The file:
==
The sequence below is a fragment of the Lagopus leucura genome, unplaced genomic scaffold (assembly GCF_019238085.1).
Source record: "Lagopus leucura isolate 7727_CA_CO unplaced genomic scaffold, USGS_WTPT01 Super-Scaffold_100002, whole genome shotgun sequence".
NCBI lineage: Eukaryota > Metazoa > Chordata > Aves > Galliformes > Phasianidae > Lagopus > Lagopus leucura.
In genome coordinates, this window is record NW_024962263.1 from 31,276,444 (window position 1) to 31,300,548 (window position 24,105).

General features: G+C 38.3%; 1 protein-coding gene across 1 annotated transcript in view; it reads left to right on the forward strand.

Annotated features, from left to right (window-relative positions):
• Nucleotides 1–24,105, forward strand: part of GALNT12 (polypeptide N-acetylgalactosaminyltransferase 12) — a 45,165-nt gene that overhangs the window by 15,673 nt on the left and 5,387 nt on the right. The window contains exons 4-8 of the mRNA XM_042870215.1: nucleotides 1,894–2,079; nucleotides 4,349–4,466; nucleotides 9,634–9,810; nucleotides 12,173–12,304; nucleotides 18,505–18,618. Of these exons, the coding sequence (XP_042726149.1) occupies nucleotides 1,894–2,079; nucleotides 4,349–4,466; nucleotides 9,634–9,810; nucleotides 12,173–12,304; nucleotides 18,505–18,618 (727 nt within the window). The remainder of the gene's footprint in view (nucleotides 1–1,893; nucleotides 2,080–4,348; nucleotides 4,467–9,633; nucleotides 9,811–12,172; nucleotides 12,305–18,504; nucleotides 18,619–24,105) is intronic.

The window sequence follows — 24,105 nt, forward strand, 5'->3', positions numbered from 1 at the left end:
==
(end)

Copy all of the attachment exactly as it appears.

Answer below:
The sequence below is a fragment of the Lagopus leucura genome, unplaced genomic scaffold (assembly GCF_019238085.1).
Source record: "Lagopus leucura isolate 7727_CA_CO unplaced genomic scaffold, USGS_WTPT01 Super-Scaffold_100002, whole genome shotgun sequence".
NCBI lineage: Eukaryota > Metazoa > Chordata > Aves > Galliformes > Phasianidae > Lagopus > Lagopus leucura.
In genome coordinates, this window is record NW_024962263.1 from 31,276,444 (window position 1) to 31,300,548 (window position 24,105).

General features: G+C 38.3%; 1 protein-coding gene across 1 annotated transcript in view; it reads left to right on the forward strand.

Annotated features, from left to right (window-relative positions):
• Nucleotides 1–24,105, forward strand: part of GALNT12 (polypeptide N-acetylgalactosaminyltransferase 12) — a 45,165-nt gene that overhangs the window by 15,673 nt on the left and 5,387 nt on the right. The window contains exons 4-8 of the mRNA XM_042870215.1: nucleotides 1,894–2,079; nucleotides 4,349–4,466; nucleotides 9,634–9,810; nucleotides 12,173–12,304; nucleotides 18,505–18,618. Of these exons, the coding sequence (XP_042726149.1) occupies nucleotides 1,894–2,079; nucleotides 4,349–4,466; nucleotides 9,634–9,810; nucleotides 12,173–12,304; nucleotides 18,505–18,618 (727 nt within the window). The remainder of the gene's footprint in view (nucleotides 1–1,893; nucleotides 2,080–4,348; nucleotides 4,467–9,633; nucleotides 9,811–12,172; nucleotides 12,305–18,504; nucleotides 18,619–24,105) is intronic.

The window sequence follows — 24,105 nt, forward strand, 5'->3', positions numbered from 1 at the left end: